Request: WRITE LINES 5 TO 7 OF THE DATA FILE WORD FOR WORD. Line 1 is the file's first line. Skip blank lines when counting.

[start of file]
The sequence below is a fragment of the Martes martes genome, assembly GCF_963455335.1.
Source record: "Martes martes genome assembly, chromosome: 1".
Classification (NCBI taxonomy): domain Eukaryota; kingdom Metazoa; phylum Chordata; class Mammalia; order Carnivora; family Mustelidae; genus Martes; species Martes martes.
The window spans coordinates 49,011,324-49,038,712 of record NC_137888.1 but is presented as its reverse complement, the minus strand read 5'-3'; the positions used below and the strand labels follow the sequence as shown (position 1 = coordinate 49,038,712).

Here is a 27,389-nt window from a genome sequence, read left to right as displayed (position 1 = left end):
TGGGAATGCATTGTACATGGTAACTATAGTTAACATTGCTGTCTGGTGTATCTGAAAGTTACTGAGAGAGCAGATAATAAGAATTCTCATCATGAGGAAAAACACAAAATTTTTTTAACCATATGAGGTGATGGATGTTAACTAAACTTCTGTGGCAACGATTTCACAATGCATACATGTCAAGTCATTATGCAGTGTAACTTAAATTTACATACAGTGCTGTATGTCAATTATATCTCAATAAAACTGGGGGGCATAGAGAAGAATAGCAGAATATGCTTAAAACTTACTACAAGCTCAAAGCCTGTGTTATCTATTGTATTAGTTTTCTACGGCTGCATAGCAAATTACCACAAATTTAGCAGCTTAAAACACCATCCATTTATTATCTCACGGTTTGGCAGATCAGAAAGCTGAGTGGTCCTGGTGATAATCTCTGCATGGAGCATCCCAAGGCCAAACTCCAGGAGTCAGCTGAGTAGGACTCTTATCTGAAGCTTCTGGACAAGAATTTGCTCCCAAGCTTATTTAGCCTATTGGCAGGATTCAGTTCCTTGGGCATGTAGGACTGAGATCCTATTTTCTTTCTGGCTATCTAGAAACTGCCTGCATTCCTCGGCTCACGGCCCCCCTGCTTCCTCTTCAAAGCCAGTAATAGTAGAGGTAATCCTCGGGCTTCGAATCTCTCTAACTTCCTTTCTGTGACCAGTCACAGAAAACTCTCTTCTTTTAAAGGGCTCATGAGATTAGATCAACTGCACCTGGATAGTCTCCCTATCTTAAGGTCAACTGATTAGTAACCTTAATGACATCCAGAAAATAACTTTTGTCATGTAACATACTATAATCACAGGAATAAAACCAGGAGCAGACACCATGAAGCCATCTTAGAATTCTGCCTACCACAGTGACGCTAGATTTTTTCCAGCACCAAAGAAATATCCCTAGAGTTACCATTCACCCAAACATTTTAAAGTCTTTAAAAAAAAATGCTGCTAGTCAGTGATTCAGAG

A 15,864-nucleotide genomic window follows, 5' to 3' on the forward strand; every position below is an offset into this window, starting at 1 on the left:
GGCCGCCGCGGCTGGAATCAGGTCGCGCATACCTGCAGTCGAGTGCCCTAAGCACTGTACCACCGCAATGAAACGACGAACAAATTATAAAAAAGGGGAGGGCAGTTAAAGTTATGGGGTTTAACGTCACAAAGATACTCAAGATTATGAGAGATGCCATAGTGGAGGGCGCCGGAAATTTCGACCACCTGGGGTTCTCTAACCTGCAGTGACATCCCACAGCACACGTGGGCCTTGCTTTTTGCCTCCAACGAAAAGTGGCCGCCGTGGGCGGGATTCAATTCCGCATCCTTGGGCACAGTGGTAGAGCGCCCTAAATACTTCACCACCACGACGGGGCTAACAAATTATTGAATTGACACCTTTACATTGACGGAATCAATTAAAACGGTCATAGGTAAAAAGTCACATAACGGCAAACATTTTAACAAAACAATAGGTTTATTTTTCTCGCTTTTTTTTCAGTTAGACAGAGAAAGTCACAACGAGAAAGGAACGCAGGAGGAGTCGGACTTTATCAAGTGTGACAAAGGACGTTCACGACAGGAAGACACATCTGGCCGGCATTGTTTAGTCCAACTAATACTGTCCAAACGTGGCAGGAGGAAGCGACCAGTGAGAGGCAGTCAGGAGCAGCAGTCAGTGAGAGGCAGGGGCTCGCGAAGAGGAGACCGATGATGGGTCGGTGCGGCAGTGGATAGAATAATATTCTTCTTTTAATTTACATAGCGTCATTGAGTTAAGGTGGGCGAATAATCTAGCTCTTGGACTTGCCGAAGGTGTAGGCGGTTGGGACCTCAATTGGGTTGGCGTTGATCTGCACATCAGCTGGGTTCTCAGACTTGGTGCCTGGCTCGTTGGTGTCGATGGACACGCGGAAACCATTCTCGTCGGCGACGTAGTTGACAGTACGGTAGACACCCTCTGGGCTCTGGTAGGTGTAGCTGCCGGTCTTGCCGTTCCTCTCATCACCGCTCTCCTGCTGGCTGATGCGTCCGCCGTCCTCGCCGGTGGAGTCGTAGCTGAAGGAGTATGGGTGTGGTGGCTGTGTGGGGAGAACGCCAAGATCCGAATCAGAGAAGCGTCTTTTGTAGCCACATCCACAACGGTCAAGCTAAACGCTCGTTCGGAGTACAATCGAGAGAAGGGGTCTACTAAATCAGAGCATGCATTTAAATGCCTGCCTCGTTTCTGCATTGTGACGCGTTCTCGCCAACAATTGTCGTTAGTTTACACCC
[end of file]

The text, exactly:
Here is a 27,389-nt window from a genome sequence, read left to right as displayed (position 1 = left end):
TGGGAATGCATTGTACATGGTAACTATAGTTAACATTGCTGTCTGGTGTATCTGAAAGTTACTGAGAGAGCAGATAATAAGAATTCTCATCATGAGGAAAAACACAAAATTTTTTTAACCATATGAGGTGATGGATGTTAACTAAACTTCTGTGGCAACGATTTCACAATGCATACATGTCAAGTCATTATGCAGTGTAACTTAAATTTACATACAGTGCTGTATGTCAATTATATCTCAATAAAACTGGGGGGCATAGAGAAGAATAGCAGAATATGCTTAAAACTTACTACAAGCTCAAAGCCTGTGTTATCTATTGTATTAGTTTTCTACGGCTGCATAGCAAATTACCACAAATTTAGCAGCTTAAAACACCATCCATTTATTATCTCACGGTTTGGCAGATCAGAAAGCTGAGTGGTCCTGGTGATAATCTCTGCATGGAGCATCCCAAGGCCAAACTCCAGGAGTCAGCTGAGTAGGACTCTTATCTGAAGCTTCTGGACAAGAATTTGCTCCCAAGCTTATTTAGCCTATTGGCAGGATTCAGTTCCTTGGGCATGTAGGACTGAGATCCTATTTTCTTTCTGGCTATCTAGAAACTGCCTGCATTCCTCGGCTCACGGCCCCCCTGCTTCCTCTTCAAAGCCAGTAATAGTAGAGGTAATCCTCGGGCTTCGAATCTCTCTAACTTCCTTTCTGTGACCAGTCACAGAAAACTCTCTTCTTTTAAAGGGCTCATGAGATTAGATCAACTGCACCTGGATAGTCTCCCTATCTTAAGGTCAACTGATTAGTAACCTTAATGACATCCAGAAAATAACTTTTGTCATGTAACATACTATAATCACAGGAATAAAACCAGGAGCAGACACCATGAAGCCATCTTAGAATTCTGCCTACCACAGTGACGCTAGATTTTTTCCAGCACCAAAGAAATATCCCTAGAGTTACCATTCACCCAAACATTTTAAAGTCTTTAAAAAAAAATGCTGCTAGTCAGTGATTCAGAG

A 15,864-nucleotide genomic window follows, 5' to 3' on the forward strand; every position below is an offset into this window, starting at 1 on the left: